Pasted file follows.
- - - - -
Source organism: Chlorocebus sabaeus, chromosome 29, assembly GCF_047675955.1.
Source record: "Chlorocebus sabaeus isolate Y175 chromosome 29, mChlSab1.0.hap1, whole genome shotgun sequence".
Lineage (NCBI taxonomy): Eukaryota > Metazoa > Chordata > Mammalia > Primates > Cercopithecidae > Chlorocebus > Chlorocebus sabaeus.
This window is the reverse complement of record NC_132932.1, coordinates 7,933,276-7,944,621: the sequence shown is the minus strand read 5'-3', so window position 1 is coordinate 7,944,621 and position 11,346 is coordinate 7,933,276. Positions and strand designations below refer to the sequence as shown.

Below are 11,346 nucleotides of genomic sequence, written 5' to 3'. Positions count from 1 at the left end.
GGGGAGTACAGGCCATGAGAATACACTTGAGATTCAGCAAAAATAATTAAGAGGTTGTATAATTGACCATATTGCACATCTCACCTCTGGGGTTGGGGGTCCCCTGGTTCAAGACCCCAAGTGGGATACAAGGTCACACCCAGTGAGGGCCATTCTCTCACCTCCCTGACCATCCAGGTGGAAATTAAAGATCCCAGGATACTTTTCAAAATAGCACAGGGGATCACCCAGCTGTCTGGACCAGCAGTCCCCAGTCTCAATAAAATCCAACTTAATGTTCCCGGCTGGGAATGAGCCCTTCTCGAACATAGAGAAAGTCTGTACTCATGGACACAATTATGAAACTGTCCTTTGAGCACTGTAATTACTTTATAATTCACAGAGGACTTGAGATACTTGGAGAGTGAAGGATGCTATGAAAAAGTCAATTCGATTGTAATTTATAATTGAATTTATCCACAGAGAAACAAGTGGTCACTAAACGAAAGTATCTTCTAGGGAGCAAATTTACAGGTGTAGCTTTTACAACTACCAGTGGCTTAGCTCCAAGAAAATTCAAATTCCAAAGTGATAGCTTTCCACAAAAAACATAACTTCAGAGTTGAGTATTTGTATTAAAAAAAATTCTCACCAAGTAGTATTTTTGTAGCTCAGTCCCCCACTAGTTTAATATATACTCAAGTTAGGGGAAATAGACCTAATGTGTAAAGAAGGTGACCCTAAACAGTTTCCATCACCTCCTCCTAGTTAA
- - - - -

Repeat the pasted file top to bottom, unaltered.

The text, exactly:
Source organism: Chlorocebus sabaeus, chromosome 29, assembly GCF_047675955.1.
Source record: "Chlorocebus sabaeus isolate Y175 chromosome 29, mChlSab1.0.hap1, whole genome shotgun sequence".
Lineage (NCBI taxonomy): Eukaryota > Metazoa > Chordata > Mammalia > Primates > Cercopithecidae > Chlorocebus > Chlorocebus sabaeus.
This window is the reverse complement of record NC_132932.1, coordinates 7,933,276-7,944,621: the sequence shown is the minus strand read 5'-3', so window position 1 is coordinate 7,944,621 and position 11,346 is coordinate 7,933,276. Positions and strand designations below refer to the sequence as shown.

Below are 11,346 nucleotides of genomic sequence, written 5' to 3'. Positions count from 1 at the left end.
GGGGAGTACAGGCCATGAGAATACACTTGAGATTCAGCAAAAATAATTAAGAGGTTGTATAATTGACCATATTGCACATCTCACCTCTGGGGTTGGGGGTCCCCTGGTTCAAGACCCCAAGTGGGATACAAGGTCACACCCAGTGAGGGCCATTCTCTCACCTCCCTGACCATCCAGGTGGAAATTAAAGATCCCAGGATACTTTTCAAAATAGCACAGGGGATCACCCAGCTGTCTGGACCAGCAGTCCCCAGTCTCAATAAAATCCAACTTAATGTTCCCGGCTGGGAATGAGCCCTTCTCGAACATAGAGAAAGTCTGTACTCATGGACACAATTATGAAACTGTCCTTTGAGCACTGTAATTACTTTATAATTCACAGAGGACTTGAGATACTTGGAGAGTGAAGGATGCTATGAAAAAGTCAATTCGATTGTAATTTATAATTGAATTTATCCACAGAGAAACAAGTGGTCACTAAACGAAAGTATCTTCTAGGGAGCAAATTTACAGGTGTAGCTTTTACAACTACCAGTGGCTTAGCTCCAAGAAAATTCAAATTCCAAAGTGATAGCTTTCCACAAAAAACATAACTTCAGAGTTGAGTATTTGTATTAAAAAAAATTCTCACCAAGTAGTATTTTTGTAGCTCAGTCCCCCACTAGTTTAATATATACTCAAGTTAGGGGAAATAGACCTAATGTGTAAAGAAGGTGACCCTAAACAGTTTCCATCACCTCCTCCTAGTTAA